… seems to add interest and presence to spaces that might not feel as special without them. Whatever tickles your pickle I guess (one more time, that’s what she said). Of course when Clara gets a little bigger we might have to nix the giant glass objects, but we’ll
cross that bridge hide that vase when we get there. Ha.
6. Growing grass everywhere. A bag of grass seed is definitely cheaper than a bunch of bushes, and the easy-care regional grass that we use doesn’t need much water or weeding once it’s established (we don’t use fertilizer or sprinklers or anything). But it’s still a lot to mow. It used to take John at least an hour and a half to mow the front and back yards of our first house. And in the summer it would grow like crazy so it definitely ate into our “fun family time.”
Keeping a more naturalized landscape with a few areas of grass for the pup and the kiddo(s) is more of the plan when it comes to this house. So we’ll definitely add some grass in a few places for t-ball and picnics, but we hope to leave other areas au naturale (and add low maintenance wildflowers, grasses, ground cover, etc).
7. Not relying enough on craigslist and thrift stores for furnishings. Some of our favorite items, like our old living room coffee table (which is now being borrowed by John’s parents), the white slipcovered chair from the den (which now lives in the sunroom), the white pedestal table from our old sunroom (which now sits in the living room by the window) and Clara’s old dresser (which still resides in her room) are secondhand finds that cost less than $30 each. Yup, we paid under $120 for a giant 6-drawer dresser, a large white pedestal table, a crisp slipcovered armchair, and a two tiered glass and iron coffee table. Insanity.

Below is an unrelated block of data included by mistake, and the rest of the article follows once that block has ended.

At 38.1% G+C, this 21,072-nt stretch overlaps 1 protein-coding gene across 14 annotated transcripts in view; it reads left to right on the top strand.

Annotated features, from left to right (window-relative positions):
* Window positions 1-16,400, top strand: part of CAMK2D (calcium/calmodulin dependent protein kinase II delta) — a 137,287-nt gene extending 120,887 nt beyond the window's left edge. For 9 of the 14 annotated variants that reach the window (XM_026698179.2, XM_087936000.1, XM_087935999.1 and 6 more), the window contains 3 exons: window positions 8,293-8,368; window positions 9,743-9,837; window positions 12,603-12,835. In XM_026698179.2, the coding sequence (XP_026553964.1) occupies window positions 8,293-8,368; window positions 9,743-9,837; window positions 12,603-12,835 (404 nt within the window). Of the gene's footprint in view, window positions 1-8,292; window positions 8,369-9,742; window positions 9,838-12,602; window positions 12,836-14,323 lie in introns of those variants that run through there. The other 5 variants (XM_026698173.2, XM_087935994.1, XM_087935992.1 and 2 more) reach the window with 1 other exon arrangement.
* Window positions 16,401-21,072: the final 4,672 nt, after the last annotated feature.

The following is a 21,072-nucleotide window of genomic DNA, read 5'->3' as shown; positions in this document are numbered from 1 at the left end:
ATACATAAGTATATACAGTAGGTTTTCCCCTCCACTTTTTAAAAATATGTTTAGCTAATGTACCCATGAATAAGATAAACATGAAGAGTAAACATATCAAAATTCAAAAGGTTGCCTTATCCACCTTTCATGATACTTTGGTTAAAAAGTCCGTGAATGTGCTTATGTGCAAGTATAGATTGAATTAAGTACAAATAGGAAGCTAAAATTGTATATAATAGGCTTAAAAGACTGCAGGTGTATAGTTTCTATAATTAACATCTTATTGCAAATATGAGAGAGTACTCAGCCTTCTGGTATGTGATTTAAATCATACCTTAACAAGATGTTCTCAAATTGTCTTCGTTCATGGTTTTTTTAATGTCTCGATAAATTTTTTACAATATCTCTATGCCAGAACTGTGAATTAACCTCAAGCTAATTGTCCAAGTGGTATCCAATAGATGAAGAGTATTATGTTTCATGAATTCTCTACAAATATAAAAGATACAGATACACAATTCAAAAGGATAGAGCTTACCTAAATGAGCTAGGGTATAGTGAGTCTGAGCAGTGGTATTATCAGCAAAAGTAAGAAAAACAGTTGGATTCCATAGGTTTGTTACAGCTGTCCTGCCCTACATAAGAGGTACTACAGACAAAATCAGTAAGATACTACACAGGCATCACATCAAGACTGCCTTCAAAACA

We’re so glad we didn’t end up dropping $200+ for each thing from a big box store. And since moving into our new house we’ve added eight dining chairs from craigslist (scored for just $25 a pop) along with two $35 chairs from a secondhand shop, and all of the fun thrifted finds seen here. Secondhand treasures = yes please.
8. Not building things. It’s not that hard. Even though we’re the first to admit that it sounds intimidating (it took us three months to work up the nerve to tackle our latest build). But everything from our custom door-topped desk and our postcard shelves to the book ledges that John made in the nursery were so affordable and doable when we think back.
And now that John’s tackling our 140″ console table (he’s still hard at work – details soon). There’s something sweet and poetic about making furniture together at home (even if you’re just the cheerleader, and even better if you’re the one slinging the drill). Petersik-style romance is building something under your own roof (or outside in the yard). Sawdust + teamwork (even if it’s just me watching Clara and cheering John on while he works) = amore.